|Date of Birth||31 December 1911, Houston, Texas, USA|
|Date of Death||8 October 1985, Inglewood, California, USA|
|Nickname||The Beautiful Maid|
|Height||5' 2" (1.57 m)|
Mini Bio (1)
Theresa Harris appeared with more stars of the Golden Era of Hollywood than anyone else. She sang, she danced, appeared in films and TV. She graced the screen with her magnetic presence and most times stole scenes from the top stars of the day every chance she got and made a lot of dull movies worthwhile. Although stereotyped by receiving only maid roles, Theresa stepped outside the stereotype any chance she got, to show she was glamorous, classy, beautiful, and a true actress. While she often played maids, she always showed dignity, grace, and demanded respect. Theresa didn't exactly fit the mammy/maid stereotype fore she was a beauty and petite, a stark contrast from Hattie McDaniel and Louise Beavers, and Theresa was one of the very few black women to not fit that stereotype on screen.
There were quite a few films in which Theresa got a chance to let her light shine and make you forget her maid costume and see her as a talented actress. In the Pre-Code classic "Babyface," she and Barbara Stanwyck had equal time on screen, which was rare between black and white actresses at that time. Playing Chico, Stanwyck's friend than maid, Harris gave a moving and memorable performance that contributed to the film becoming one of the essentials of the classic genre. Theresa was allowed to be sexy, glamorous, and her own person, not simply a servant who jumped at her employer's every beck and call, a rarity for a black actress in a maid role in the 1930s, and a true friendship was shared between Stanwyck and Harris's characters, another rarity. In "Professional Sweetheart," starring Ginger Rogers, Harris played a spunky, sexy maid who teaches Ginger a thing or two about being "hot," and ends up replacing Rogers as a singer, and sings a hot song on the radio that turns on the white male listeners, another shocker and rarity at the time for a black actress. But, Pre-Code films always push the envelope, which shows in both "Babyface" and "Professional Sweetheart." Though Theresa played maid parts most of her movie career, she had showed moments of excellence in many roles such as "Professional Sweetheart" "Hold Your Man" "Babyface" "Black Moon" "Gangsters on the Loose" "Jezebel" "The Toy Wife" "Tell No Tales" "Buck Benny Rides Again" "Love Thy Neighbor" "Blossoms in the Dust" "I Walked With A Zombie" "Cat People" and others.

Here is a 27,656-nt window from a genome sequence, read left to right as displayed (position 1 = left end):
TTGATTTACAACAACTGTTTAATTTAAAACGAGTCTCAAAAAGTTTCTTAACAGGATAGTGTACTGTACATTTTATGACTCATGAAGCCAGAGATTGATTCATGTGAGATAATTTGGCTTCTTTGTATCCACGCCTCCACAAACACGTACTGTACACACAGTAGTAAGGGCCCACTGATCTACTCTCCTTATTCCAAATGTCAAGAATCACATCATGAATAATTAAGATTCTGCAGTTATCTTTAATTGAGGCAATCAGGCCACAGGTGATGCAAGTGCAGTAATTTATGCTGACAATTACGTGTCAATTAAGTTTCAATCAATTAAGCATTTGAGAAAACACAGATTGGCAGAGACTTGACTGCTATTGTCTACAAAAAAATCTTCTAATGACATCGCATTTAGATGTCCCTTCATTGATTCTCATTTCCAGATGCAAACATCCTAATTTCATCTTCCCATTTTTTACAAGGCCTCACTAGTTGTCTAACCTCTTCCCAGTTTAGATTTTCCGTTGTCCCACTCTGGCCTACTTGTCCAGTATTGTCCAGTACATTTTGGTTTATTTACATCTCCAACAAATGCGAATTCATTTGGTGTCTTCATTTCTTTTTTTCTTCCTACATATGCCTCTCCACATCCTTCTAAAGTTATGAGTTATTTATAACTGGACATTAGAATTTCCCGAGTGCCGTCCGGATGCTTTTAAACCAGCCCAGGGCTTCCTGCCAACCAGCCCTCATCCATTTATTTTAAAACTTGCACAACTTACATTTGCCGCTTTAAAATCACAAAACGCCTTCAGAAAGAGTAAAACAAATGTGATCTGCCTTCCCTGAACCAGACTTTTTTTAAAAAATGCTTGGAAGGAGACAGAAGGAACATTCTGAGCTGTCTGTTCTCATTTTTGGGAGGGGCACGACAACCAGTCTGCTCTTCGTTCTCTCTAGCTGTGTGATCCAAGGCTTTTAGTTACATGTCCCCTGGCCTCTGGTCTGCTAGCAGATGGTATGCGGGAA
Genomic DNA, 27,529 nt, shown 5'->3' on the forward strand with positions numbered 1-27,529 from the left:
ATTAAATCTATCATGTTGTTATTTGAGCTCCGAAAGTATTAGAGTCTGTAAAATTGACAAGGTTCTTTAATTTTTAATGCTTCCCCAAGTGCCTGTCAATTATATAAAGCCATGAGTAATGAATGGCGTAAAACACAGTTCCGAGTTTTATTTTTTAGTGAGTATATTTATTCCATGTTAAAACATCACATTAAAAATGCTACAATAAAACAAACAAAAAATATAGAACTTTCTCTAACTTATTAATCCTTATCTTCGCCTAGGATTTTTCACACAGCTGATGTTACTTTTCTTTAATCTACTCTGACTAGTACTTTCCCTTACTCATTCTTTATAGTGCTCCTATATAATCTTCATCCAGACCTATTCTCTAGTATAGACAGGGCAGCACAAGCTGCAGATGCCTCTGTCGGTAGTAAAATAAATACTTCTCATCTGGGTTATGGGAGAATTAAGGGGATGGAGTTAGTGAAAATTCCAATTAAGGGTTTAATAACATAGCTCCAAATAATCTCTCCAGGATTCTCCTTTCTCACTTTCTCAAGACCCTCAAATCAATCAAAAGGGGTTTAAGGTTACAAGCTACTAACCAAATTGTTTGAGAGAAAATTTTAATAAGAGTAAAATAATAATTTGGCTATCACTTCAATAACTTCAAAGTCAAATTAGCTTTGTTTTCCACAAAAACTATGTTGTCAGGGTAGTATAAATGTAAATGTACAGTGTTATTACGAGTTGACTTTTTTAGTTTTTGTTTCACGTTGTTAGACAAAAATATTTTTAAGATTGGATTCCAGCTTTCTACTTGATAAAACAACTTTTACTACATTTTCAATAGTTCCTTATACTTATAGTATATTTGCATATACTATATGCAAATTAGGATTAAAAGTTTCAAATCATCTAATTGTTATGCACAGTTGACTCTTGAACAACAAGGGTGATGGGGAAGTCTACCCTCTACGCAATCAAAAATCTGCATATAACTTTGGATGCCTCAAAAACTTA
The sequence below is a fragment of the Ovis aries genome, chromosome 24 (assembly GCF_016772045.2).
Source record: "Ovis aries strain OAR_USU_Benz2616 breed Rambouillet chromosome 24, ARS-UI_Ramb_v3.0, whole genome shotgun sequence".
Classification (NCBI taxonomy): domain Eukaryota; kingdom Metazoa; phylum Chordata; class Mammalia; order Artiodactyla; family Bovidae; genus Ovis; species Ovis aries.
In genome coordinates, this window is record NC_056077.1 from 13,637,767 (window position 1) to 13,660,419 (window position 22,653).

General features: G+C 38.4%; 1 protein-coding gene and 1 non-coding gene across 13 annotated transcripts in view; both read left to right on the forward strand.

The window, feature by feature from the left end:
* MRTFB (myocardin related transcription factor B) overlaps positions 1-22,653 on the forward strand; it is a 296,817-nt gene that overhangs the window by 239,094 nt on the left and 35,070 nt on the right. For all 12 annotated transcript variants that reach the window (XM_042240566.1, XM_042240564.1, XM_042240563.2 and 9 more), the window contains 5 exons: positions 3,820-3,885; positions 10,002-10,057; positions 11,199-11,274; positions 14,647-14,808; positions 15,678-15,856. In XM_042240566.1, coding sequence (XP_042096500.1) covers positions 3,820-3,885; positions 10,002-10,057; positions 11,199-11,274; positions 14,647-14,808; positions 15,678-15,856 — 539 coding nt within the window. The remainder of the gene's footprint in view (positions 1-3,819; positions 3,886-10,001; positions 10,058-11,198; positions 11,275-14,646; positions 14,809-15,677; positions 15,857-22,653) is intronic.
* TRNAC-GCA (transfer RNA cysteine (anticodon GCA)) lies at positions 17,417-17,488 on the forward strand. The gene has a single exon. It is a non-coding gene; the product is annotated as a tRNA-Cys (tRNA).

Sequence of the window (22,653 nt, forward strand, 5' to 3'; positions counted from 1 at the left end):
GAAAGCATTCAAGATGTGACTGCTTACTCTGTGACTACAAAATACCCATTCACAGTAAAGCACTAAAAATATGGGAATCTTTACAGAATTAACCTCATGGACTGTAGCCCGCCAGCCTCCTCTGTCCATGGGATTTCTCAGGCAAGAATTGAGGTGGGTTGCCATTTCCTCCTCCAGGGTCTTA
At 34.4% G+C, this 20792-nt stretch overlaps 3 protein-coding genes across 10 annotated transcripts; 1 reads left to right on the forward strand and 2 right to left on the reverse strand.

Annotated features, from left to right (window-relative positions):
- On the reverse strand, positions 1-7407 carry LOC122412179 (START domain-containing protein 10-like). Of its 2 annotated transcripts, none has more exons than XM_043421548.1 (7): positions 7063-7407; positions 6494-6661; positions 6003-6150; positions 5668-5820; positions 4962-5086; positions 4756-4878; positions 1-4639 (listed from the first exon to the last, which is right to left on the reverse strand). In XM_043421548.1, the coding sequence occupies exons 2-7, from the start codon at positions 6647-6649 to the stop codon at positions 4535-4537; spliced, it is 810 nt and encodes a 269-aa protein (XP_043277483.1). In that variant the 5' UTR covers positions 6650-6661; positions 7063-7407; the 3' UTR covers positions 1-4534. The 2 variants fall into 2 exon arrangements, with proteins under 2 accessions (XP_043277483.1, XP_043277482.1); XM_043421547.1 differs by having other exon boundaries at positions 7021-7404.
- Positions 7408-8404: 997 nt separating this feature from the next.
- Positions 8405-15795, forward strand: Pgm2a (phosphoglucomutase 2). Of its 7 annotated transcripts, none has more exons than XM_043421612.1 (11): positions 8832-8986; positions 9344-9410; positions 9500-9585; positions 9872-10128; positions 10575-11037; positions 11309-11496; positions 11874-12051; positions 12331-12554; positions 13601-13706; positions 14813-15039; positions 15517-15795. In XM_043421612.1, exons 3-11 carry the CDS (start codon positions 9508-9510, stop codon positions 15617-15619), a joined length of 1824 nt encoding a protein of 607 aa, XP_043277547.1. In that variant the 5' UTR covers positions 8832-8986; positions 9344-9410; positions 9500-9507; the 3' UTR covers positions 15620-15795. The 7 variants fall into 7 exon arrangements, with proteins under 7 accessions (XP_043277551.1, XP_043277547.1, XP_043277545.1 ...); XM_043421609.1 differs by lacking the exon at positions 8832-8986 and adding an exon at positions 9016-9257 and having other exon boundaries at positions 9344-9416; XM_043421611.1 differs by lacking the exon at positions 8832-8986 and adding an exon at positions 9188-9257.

Theresa was a versatile talent, besides acting, she could sing beautifully and dance divinely, when she had the chance in such films as "Thunderbolt" "Babyface" "Professional Sweetheart" "Banjo on the Knees" "Buck Benny Rides Again" "What's Buzzin' Cousin" and "The French Line." When Theresa got the chance to show her beauty and sex appeal, it was often with her screen boyfriend, Eddie Rochester Anderson, they were dynamic on screen together in "Buck Benny Rides Again" and "What's Buzzin' Cousin." In "Buck Benny Rides Again," Theresa and Eddie "Rochester" Anderson sing and dance a musical number, "My, My," that is the most memorable scene, where they sing and dance tap, classical, Spanish, and swing.
Theresa Harris was perhaps the hardest-working woman in Hollywood, appearing in close to 90 films, working at every major studio with most of the big stars. She was respected by studio executives, producers, directors, and co-workers alike, who sometimes went out of their way to get her more lines and screen time. Harris married a doctor and retired from the movies in the late 1950s, living comfortably after having carefully invested the money she made during her career in the movies. She was a patient woman who never gave up hope that there would come a time when she would be able to play more than just maid roles. Nevertheless, in every role, she displayed class, dignity, beauty, and true acting talent, not simply the old stereotypes associated with black actors and actresses at that time.
- IMDb Mini Biography By: Alicia T. (MsLadySoul@aol.com)
|John Robinson||(1933 - ?)|